We were experiencing call quality issues once we moved into a new office and hooked up with a new ISP. The new ISP offered faster Internet access than the previous location, but our same phone equipment gave us garbled phone calls. Turns out that the way we used the Internet at the new office changed -- everyone was now downloading everything at max speed all the time, hogging all the bandwidth, letting the VoIP traffic over UDP to fend for itself, and often resulting in poor call quality.

A little about our setup: I set up a Linux machine with two Ethernet cards to act as the router. The Linux machine also acts as a DHCP server and an Asterisk server. All traffic coming in and out of our building goes through this server.

We recently needed to give our network more bandwidth for UDP for voice traffic, and this is how I did it. I created three classes of network, and allow UDP the band of traffic (the class) with the highest limit.

Note that eth1 in this case is my internal network. We have a 100mbit pipe, so my numbers below assume that. I put these lines in /etc/rc.local so that it will run every time I reboot.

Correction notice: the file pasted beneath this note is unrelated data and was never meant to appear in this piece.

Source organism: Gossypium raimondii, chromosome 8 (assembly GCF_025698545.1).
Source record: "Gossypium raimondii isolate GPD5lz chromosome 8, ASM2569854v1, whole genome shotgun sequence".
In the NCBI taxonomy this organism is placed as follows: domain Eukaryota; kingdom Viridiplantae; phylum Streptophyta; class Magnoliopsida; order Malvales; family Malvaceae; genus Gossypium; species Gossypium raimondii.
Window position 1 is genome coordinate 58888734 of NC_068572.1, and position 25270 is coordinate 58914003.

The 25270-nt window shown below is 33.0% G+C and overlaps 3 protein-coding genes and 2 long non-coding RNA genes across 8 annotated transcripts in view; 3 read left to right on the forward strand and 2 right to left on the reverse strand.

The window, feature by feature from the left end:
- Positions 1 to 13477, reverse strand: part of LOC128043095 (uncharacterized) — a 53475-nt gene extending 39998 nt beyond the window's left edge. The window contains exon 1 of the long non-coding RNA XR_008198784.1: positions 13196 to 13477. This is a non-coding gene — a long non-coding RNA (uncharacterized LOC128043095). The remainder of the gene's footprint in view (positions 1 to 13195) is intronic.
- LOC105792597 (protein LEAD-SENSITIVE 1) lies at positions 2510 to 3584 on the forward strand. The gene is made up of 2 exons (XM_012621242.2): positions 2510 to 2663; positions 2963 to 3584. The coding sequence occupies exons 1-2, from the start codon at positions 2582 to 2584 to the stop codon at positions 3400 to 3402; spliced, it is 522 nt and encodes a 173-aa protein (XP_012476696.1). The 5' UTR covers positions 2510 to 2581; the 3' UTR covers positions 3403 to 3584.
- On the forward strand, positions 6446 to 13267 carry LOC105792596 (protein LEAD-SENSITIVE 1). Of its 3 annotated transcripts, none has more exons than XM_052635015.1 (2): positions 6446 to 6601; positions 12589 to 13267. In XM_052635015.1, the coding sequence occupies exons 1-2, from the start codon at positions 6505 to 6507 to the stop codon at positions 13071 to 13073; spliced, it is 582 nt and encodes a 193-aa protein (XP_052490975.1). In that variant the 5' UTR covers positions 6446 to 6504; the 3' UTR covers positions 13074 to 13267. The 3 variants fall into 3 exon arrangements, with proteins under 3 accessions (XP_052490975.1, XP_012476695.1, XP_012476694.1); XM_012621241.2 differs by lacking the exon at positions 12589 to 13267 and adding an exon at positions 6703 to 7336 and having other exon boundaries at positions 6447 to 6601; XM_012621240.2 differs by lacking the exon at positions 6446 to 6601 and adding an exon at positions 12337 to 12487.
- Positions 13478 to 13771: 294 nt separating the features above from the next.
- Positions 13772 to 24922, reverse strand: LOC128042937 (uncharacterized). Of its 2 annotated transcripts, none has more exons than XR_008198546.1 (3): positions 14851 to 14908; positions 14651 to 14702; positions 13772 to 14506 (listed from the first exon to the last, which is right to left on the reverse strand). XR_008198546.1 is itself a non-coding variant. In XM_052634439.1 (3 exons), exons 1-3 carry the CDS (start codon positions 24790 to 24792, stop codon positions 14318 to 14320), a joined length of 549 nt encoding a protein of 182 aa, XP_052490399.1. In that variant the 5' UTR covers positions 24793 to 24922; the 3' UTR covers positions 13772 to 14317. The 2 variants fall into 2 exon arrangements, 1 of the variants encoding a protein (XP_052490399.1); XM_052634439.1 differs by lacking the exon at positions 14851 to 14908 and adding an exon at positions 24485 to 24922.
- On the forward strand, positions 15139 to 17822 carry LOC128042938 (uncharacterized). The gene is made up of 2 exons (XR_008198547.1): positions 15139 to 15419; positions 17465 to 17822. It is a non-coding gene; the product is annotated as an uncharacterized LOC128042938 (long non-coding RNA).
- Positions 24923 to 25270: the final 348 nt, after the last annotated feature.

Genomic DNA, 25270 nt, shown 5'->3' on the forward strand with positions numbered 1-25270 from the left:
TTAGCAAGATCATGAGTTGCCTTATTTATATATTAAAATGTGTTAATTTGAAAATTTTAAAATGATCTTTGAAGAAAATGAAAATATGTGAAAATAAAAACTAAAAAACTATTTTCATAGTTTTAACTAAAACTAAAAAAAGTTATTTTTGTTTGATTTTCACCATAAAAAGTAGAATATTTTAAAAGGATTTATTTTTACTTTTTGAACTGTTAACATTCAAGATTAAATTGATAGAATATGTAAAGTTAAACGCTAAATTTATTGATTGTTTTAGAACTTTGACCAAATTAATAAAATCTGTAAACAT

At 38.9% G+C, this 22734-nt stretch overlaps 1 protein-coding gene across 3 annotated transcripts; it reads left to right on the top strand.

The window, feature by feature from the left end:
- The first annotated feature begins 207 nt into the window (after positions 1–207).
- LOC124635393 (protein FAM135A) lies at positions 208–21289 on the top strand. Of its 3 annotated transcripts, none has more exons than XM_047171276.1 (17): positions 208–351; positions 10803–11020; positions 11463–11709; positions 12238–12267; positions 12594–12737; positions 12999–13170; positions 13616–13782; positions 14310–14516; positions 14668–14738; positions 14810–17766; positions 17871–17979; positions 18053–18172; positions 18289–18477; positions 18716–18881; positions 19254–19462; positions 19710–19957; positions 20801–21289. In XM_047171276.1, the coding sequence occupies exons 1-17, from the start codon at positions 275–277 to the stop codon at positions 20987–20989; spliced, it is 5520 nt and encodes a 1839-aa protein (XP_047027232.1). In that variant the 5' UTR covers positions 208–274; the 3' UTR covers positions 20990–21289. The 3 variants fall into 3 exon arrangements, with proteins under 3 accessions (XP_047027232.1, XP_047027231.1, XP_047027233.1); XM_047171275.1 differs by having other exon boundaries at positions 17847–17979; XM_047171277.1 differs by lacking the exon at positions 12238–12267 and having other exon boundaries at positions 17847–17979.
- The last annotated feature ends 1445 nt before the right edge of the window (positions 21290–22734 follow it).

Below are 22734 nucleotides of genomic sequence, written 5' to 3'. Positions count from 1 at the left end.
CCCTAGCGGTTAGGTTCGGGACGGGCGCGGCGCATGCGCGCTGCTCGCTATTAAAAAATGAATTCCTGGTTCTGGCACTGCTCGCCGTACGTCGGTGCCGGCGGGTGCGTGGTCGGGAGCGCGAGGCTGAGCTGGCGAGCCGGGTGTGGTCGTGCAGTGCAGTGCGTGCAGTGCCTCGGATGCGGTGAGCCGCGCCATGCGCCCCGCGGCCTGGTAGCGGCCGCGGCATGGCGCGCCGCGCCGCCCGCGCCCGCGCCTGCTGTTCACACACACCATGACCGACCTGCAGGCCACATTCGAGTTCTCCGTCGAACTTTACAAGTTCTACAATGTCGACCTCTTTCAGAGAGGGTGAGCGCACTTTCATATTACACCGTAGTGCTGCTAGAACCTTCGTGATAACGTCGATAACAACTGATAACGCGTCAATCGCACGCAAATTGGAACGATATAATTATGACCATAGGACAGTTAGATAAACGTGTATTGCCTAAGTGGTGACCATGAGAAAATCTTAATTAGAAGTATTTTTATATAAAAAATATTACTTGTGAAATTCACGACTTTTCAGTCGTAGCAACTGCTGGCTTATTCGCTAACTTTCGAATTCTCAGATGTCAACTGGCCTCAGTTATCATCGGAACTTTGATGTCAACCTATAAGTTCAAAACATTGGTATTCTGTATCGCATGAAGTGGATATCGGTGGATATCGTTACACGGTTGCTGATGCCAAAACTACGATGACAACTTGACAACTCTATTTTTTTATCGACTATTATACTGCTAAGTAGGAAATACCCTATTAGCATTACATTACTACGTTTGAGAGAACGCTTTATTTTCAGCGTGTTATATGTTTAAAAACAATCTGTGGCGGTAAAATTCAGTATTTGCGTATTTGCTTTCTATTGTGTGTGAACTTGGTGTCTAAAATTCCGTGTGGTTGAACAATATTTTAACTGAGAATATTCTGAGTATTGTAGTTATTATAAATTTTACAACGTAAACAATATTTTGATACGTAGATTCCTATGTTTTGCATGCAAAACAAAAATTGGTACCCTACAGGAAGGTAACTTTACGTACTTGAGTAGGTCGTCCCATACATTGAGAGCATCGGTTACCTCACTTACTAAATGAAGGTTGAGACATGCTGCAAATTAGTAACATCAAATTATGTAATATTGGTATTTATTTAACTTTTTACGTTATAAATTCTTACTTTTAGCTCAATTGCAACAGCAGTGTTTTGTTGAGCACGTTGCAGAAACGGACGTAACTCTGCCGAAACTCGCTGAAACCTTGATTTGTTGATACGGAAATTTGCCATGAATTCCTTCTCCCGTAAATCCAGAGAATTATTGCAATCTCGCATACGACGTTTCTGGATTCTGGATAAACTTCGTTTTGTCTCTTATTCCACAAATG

# Clear queueing discipline / QoS settings
tc qdisc del dev eth1 root

# Tell the system to use HTB (heirarchical token bucket) queueing discipline, which I read is one of the best for what I want to accomplish
tc qdisc add dev eth1 root handle 1: htb default 1

# Create three classes. Class 10 does 50-80mbps. Class 20 does 30-50 mbps. Class 30 does 25-40 mbps.
tc class add dev eth1 parent 1: classid 1:1 htb rate 65mbit
tc class add dev eth1 parent 1: classid 1:2 htb rate 100mbit

# Set the queueing discipline to a fair queuing for these classes. Fair queing makes sure packets are getting fair attention. Perturb means something I forget, but it's important :)
tc qdisc add dev eth1 parent 1:1 handle 1: sfq perturb 10
tc qdisc add dev eth1 parent 1:2 handle 2: sfq perturb 10

# UDP traffic gets the higher rate. "ip protocol 17" is UDP. 
tc filter add dev eth1 parent 1: protocol ip prio 1 u32 match ip protocol 17 0xff flowid 1:2

There's a lot that can be done with traffic shaping. I experimented with setting marks on packets through iptables but found the above solution to be simple enough to do the job.

I could give execs in the company the middle band of traffic to give them more bandwidth. Since I applied the above traffic shaping rules, we've had no complaints in the company about poor phone quality.